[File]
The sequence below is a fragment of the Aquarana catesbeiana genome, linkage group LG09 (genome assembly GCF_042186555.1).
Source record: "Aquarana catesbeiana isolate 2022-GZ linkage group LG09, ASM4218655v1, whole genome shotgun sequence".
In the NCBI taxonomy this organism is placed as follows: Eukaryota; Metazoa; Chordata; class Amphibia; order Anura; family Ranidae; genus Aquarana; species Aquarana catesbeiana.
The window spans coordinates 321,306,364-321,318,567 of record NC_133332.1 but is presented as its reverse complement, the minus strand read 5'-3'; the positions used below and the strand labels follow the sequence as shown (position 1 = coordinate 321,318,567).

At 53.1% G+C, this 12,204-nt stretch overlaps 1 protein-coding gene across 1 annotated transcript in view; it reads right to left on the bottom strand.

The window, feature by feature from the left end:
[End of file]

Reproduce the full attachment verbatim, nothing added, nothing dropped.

The sequence below is a fragment of the Aquarana catesbeiana genome, linkage group LG09 (genome assembly GCF_042186555.1).
Source record: "Aquarana catesbeiana isolate 2022-GZ linkage group LG09, ASM4218655v1, whole genome shotgun sequence".
In the NCBI taxonomy this organism is placed as follows: Eukaryota; Metazoa; Chordata; class Amphibia; order Anura; family Ranidae; genus Aquarana; species Aquarana catesbeiana.
The window spans coordinates 321,306,364-321,318,567 of record NC_133332.1 but is presented as its reverse complement, the minus strand read 5'-3'; the positions used below and the strand labels follow the sequence as shown (position 1 = coordinate 321,318,567).

At 53.1% G+C, this 12,204-nt stretch overlaps 1 protein-coding gene across 1 annotated transcript in view; it reads right to left on the bottom strand.

The window, feature by feature from the left end: